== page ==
Slurm (Simple Linux Utility for Resource Management) is a powerful system for managing and scheduling computing jobs. The SSCC has Slurm clusters in both our regular environment (Slurm) and in Silo (SlurmSilo). You can submit jobs to Slurm from Linstat and to SiloSlurm from LinSilo. When you submit your job you’ll tell Slurm how many cores and how much memory it needs, and you’ll get exclusive use of those resources while your job is running.

Right now the the SSCC’s Slurm clusters are relatively small: nine nodes with a total of 364 cores in regular Slurm, and six nodes with a total of 300 cores in SiloSlurm. However, we have received funding for a major expansion of the Slurm cluster and will add nearly 5,000 cores to it in the coming months.

1.2 What Resources Should I Use?

To figure out what resources you should use for your work, start by asking yourself why you don’t just do it on your laptop:

1.2.1 My laptop is too slow

If your laptop is just generally old and slow (we understand grad student budgets) you can log into Winstat for better performance.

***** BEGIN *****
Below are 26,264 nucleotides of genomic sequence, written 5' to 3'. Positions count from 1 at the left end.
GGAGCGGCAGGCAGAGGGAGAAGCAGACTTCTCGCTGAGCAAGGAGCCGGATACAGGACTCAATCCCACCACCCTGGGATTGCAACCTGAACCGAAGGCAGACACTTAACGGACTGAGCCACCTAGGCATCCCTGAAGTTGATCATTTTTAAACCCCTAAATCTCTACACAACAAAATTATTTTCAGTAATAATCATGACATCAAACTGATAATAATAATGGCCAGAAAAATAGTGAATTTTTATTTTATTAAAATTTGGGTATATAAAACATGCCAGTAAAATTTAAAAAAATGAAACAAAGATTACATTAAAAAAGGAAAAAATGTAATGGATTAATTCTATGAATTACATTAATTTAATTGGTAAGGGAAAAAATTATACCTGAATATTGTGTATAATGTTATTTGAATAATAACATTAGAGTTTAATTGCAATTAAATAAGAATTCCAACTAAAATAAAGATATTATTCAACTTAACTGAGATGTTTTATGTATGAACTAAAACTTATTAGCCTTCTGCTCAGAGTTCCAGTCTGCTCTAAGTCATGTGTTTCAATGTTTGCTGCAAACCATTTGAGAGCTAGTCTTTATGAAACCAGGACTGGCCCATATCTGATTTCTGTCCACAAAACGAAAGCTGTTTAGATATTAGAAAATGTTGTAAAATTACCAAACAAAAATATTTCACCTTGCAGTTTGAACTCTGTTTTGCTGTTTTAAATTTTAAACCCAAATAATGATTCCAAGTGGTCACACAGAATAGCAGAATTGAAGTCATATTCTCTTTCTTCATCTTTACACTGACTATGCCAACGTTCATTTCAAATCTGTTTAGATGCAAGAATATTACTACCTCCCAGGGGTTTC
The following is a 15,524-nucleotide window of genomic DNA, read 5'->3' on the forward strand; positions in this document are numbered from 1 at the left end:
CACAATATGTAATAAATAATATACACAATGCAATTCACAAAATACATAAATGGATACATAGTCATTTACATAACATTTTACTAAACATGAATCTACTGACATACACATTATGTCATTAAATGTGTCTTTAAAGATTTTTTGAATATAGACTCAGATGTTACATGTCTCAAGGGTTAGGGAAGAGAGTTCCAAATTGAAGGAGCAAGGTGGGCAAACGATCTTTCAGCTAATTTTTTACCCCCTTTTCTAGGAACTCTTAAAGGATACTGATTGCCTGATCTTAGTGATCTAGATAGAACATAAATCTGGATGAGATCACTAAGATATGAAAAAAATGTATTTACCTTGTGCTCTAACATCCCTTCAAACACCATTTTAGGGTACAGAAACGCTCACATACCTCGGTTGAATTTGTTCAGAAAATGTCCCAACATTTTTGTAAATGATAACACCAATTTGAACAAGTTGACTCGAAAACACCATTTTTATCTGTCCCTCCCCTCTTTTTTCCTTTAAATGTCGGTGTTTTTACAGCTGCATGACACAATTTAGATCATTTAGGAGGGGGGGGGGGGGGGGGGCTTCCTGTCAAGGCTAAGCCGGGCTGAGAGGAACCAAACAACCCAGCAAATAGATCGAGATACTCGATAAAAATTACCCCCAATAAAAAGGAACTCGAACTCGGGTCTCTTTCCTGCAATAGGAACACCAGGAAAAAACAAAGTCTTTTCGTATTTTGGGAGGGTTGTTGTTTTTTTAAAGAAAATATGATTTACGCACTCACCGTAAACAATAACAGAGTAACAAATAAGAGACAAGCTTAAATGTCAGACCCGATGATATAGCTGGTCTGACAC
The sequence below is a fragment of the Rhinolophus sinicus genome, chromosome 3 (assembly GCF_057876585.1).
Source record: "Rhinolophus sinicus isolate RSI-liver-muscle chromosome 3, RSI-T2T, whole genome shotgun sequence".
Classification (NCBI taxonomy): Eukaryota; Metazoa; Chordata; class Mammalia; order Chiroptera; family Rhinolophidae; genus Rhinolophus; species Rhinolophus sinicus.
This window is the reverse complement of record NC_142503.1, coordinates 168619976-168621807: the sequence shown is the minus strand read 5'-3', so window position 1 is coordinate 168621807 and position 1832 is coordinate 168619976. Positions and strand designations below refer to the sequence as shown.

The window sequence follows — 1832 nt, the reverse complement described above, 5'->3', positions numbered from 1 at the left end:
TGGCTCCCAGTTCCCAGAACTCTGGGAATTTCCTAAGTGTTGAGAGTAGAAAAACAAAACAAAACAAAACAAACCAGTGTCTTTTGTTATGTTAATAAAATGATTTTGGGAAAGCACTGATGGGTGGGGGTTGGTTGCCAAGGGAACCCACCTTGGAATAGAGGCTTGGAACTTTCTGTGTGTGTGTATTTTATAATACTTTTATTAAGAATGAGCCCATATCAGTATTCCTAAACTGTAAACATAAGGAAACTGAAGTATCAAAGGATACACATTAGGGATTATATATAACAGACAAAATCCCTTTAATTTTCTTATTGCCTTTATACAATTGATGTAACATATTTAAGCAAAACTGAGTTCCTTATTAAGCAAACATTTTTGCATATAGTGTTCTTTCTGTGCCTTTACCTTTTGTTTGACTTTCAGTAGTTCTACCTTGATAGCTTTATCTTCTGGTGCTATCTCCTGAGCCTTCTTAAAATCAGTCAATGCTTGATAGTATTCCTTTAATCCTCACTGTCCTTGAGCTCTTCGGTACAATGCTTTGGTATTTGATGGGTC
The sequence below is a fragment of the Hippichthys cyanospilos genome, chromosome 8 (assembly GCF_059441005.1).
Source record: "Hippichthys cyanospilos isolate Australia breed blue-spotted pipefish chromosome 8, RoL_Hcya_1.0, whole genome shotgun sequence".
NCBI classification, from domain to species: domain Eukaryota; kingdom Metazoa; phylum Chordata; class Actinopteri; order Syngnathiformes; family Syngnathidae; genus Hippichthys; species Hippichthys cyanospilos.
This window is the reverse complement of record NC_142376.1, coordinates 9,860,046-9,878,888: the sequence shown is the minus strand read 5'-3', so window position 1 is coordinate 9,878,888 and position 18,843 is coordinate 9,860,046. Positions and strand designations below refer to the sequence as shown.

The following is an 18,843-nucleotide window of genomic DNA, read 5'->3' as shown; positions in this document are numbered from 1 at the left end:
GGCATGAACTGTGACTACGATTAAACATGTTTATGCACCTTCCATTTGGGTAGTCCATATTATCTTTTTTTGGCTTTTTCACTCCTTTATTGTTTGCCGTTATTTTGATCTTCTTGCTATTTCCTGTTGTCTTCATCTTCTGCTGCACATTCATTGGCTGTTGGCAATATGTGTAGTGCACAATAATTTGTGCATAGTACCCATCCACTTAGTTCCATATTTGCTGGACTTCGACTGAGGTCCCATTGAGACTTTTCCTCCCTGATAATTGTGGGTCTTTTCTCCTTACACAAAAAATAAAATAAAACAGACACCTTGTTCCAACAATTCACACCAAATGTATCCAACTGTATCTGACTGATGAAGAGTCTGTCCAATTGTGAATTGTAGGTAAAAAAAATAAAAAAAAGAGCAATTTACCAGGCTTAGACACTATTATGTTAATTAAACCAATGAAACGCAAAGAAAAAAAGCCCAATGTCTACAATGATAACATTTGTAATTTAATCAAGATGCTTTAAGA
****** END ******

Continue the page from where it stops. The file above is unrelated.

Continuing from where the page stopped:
If the reason it’s slow is that your project involves big data sets or computationally-intensive methods, Linstat will be faster. If what you’re doing can take advantage of multiple cores, it will be much faster.

1.2.2 I need more memory

On Winstat for Big Jobs you can use up to 128GB of memory, depending on how much other people are using.

On Linstat you can use up to 500GB of memory, depending on how much other people are using.

On Slurm you can reserve up to 750GB of memory, and you’ll get it for sure.

On WinSilo you can use up to 128GB of memory, depending on how much other people are using.

On LinSilo you can use up to 250GB of memory and on LinSiloBig you can use up to 500GB of memory, depending on how much other people are using.

On SlurmSilo you can reserve up to 750GB of memory, and you’ll get it for sure.

1.2.3 I need to run long jobs

If you need to run long jobs, you don’t want to have to stay connected to the server the whole time. (We can define a “long job” as one that’s still running when you’re ready to log off and do something else.)

If your long job is not very computationally intensive, you can start it on Winstat for Big Jobs and then disconnect from the session, and the job will keep running.

If your long job is computationally intensive, use Slurm.

1.2.4 I need to use a lot of cores

You can use up to 48 cores on Linstat, depending on how many other people are using.